A group of powerful House Democrats—Steny Hoyer, Howard Berman, Ike Skelton, Silvestre Reyes, Henry Waxman, Gary Ackerman, and Robert Wexler—have sent Barack Obama a letter seeking to draw limits around his proposed policy of engagement with Iran. Specifically, they state that Iran “must verifiably suspend its uranium enrichment program within at most a few months of the initiation of the discussions” and calls for a variety of sanctions ot be leveled if Iran fails to do so.
I think the real meat of this is not so much in the call for an expedited time frame, but in the framing of the goal. It’s one thing to demand that Iran verifiably not build a nuclear weapon. It’s another thing to demand that Iran verifiably not engage in uranium enrichment. Iran is not obliged to eschew enrichment under the Non-Proliferation Treaty and a number of countries around the world in good non-proliferation standing—Japan, Germany, etc.—are in the position of having demonstrated that kind of know-how. But they’re considered non-nuclear weapons states because they don’t have nuclear weapons. Thus, adopting the more aggressive goal as a red line combined with the more aggressive time frame is basically a way of making it more likely that talks break down.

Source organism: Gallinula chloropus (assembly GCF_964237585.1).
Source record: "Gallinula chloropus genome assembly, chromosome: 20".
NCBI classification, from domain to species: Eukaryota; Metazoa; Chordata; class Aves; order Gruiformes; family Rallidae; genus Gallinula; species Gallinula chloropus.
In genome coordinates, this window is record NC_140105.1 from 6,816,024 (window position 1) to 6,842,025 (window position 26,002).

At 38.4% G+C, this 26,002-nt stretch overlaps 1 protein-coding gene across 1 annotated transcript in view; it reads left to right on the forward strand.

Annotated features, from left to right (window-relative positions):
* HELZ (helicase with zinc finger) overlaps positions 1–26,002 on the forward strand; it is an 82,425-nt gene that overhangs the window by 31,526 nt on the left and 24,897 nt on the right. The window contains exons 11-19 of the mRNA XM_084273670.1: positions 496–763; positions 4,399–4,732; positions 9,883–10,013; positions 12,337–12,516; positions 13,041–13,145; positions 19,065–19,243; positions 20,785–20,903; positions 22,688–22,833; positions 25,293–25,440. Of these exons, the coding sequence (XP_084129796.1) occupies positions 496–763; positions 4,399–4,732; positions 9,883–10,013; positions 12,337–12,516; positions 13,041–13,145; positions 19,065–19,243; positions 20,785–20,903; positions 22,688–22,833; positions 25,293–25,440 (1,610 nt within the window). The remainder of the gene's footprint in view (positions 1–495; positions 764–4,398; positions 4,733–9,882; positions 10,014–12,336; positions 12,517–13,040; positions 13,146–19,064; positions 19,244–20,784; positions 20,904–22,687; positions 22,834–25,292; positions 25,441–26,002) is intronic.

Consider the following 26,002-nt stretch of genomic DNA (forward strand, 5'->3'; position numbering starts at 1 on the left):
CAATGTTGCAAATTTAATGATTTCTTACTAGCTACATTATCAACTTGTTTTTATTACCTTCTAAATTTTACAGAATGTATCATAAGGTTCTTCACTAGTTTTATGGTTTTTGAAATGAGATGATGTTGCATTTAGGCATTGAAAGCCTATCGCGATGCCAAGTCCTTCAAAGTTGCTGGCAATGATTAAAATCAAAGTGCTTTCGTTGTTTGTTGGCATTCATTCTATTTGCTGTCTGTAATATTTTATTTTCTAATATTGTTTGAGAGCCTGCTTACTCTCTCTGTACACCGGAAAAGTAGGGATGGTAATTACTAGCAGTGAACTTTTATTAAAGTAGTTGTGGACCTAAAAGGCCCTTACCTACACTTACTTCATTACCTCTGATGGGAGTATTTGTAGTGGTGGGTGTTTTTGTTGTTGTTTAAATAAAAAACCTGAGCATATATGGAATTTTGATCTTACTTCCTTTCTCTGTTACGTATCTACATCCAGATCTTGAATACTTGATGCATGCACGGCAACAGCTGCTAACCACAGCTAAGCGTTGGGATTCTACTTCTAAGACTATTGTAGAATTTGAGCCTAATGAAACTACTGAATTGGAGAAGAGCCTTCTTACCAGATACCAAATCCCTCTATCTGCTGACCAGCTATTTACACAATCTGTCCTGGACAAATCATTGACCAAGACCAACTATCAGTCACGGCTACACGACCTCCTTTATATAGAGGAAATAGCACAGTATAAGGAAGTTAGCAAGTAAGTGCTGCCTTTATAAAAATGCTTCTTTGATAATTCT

The perspective reflected in this letter is the ideas that the Israeli government and its proxies in the United States have been pushing for some kind. I appreciate that many members of congress wish to be seen as tough on Iran and as friends to Israel, but I hope members will give deeper consideration to the issues in play here. This approach makes Iranian acquisition of a nuclear weapon more likely. It also makes more likely an Israeli preventive military attack on Iran that will do more to diplomatically isolate Israel and the United States than it will to deter Iranian acquisition of military nuclear weapons.